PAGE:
Wraith: The Oblivion – Afterlife marks the World of Darkness’ first venture into VR, bringing a frightening survival horror fans won’t want to miss. Read on for our full Wraith: The Oblivion – Afterlife review!
For a group of horror-themed tabletop RPGs, World of Darkness has seriously pushed towards gaming recently. Finding mixed success with recent Vampire: The Masquerade and Werewolf: The Apocalypse adaptations, this shared supernatural universe now ventures towards an obscurer entry, Wraith: The Oblivion. Developed by Fast Travel Games, Afterlife’s narrative-driven survival horror premise is a drastic shift from the team’s previous efforts, such as Apex Construct and The Curious Tale Of The Stolen Pets, delivering a thoroughly creepy experience.
If you’ve not played the original, then fear not. Afterlife sticks closely to the source material but doesn’t assume familiarity with World of Darkness, making this a good introduction. Rather than Vampires and Werewolfs, Wraith begins with the recently deceased, as these new souls emerge inside the Deadlands, haunted by shadows of those we once knew. Rather than a cliched Victorian-era estate, Afterlife utilises a modern setting with Barclay Mansion, home of aging Hollywood actor Howard Barclay.
You’ll play as Ed Miller, a photographer called up to the Barclay Mansion, tasked with photographing a séance. Afterlife begins with Ed’s death, waking up to find he’s become a Wraith, having died during this séance with everyone else. With unfinished business in the realm of the living and no memory of how he died, Ed returns to investigate the mansion’s ruined remains. Witnessing past events unfold before his very eyes, only he can uncover the truth, and it won’t take long for Afterlife’s foreboding atmosphere to kick in.
Now, this isn’t a game reliant on jump scares to get you screaming. Afterlife is clever, opting to take a psychological approach, which admittedly lacks those major frights at times, but Barclay Mansion is a deeply unpleasant setting. Between those mouldy walls plastered with old film posters, horrifying apparitions that’ll call out to anyone who’ll listen, and those darkened corridors you can’t quite see the end of, Afterlife’s builds fear through atmosphere, and it’s a well-executed setting. Worse still, we’re not alone, and upon re-arrival, Ed is greeted by his Shadow, a manifestation of his more self-destructive tendencies.
Our Shadow also tells us how to use our supernatural abilities once unlocked. As a Wraith, Ed can call upon Sharpened Senses, an intuitive system that indicates the objective’s direction when pointing towards it, also highlighting important objects and nearby enemies. Soon enough, Ed can start walking through walls, manipulating objects, and finding equipment to assist his investigation. His old camera can reveal past events with a quick snap, while your flashlight burns pesky roots blocking the doors. In some ways, Afterlife plays out like a Metroidvania, letting you explore but ultimately following a set path.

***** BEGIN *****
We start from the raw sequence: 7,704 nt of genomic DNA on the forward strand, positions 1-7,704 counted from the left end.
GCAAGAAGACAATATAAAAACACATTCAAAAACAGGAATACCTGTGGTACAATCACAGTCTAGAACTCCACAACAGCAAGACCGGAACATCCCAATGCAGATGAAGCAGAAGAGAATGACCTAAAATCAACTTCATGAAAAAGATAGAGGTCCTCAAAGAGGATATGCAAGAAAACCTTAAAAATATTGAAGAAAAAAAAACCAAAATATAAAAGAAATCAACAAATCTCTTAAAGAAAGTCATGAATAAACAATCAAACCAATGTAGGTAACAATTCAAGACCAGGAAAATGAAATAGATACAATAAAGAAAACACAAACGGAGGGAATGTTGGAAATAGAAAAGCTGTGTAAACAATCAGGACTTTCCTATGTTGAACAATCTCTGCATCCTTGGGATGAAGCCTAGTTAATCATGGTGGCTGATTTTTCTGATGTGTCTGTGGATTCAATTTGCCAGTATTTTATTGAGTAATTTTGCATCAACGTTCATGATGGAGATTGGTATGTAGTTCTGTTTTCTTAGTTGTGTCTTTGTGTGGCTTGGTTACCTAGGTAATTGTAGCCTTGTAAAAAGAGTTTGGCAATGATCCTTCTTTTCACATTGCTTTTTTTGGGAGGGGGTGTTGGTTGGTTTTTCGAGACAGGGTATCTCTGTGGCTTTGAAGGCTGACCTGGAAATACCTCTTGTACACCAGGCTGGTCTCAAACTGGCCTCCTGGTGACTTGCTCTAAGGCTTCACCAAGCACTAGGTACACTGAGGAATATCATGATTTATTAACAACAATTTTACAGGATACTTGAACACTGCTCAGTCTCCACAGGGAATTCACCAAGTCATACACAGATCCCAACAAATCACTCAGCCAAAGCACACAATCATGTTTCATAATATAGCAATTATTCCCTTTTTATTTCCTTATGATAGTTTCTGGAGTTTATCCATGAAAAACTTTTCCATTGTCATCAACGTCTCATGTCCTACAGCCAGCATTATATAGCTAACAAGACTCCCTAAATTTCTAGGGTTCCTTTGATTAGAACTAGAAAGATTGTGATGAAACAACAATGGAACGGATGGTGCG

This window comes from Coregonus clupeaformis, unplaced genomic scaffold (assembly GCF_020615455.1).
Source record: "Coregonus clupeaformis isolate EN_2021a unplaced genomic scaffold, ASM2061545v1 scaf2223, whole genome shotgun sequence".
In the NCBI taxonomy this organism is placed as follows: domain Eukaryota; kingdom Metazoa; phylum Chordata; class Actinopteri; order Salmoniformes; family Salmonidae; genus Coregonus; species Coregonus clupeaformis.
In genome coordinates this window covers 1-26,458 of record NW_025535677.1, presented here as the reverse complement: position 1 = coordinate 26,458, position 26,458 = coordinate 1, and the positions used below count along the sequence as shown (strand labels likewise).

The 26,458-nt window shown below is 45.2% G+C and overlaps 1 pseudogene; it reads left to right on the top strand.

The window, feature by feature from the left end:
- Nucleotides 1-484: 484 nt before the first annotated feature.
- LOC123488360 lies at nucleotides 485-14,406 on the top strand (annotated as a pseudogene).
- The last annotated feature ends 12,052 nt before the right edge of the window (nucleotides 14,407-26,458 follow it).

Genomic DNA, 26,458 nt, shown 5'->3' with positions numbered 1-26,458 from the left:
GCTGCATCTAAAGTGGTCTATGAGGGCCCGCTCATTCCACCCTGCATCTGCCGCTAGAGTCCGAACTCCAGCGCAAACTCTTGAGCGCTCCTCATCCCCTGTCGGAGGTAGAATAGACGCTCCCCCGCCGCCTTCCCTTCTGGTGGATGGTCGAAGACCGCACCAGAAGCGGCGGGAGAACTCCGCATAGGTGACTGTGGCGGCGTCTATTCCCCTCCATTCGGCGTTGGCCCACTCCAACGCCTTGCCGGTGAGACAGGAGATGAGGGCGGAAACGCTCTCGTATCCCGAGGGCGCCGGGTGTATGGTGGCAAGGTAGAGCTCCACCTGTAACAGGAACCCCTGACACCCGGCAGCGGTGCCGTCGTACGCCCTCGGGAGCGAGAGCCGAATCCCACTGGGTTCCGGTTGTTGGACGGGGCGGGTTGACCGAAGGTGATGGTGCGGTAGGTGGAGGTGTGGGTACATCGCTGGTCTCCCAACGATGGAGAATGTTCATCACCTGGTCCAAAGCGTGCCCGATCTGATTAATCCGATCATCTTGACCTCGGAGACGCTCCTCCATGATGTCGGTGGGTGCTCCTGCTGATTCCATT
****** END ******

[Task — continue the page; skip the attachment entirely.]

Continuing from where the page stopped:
Shadow aside, you aren’t the only creature roaming these troubled halls, and this is where stealth comes into play. Barclay Mansion contains several Spectres, terrifying spirits that look like your fellow séance members, filled with rage and vengeance. They’ll attack you on sight, and with only that flashlight for defence, your best option is to sneak past them. As a Wraith, Ed’s “health” is measured through Corpus, which determines your physical integrity. Should this run out – or if a Spectre catches you – that’s game over, banishing us to Oblivion.
Between exploration, your Wraith abilities and the stealth mechanics, Afterlife packs a strong survival horror premise, proving unsettling whilst keeping you invested. On Quest 2, that’s backed by a sharp presentation, featuring detailed texture work and excellent sound design to keep you on your toes. Granted, this isn’t the most original approach – and Afterlife isn’t secretive about its influences – but moving this into a VR setting adds a fresh spin, albeit one hampered by clunky item interactions.
Sadly, the slower paced gameplay won’t appeal to all horror fans. Afterlife’s story is undoubtedly one of the stronger elements, but VR is arguably ill-suited to cinematic cutscenes, something Fast Travel Games has admitted. To counter this, those scenes play out as part of standard gameplay, meaning Ed is left to stand there for several minutes. You don’t always feel engaged, and Ed becomes more of an interactive spectator than actual participant. It makes Afterlife a game of patience, rewarding those who have it.
Wraith: The Oblivion – Afterlife Review – Final Impressions
Hooking us in with an intriguing story, Afterlife’s a strong VR debut for the World of Darkness universe. Offering a faithful adaptation that Wraith: The Oblivion fans will enjoy and a solid introduction to newcomers, it doesn’t rely on cheap jump scares, creating a disturbing atmosphere which plays to VR’s strengths well. Sadly, Afterlife’s slower paced gameplay won’t suit everyone but for survival horror fans, we’d recommend taking a look.
For more on how we arrived at this score, read our review guidelines. What did you make of our Wraith: The Oblivion – Afterlife review? Let us know in the comments below!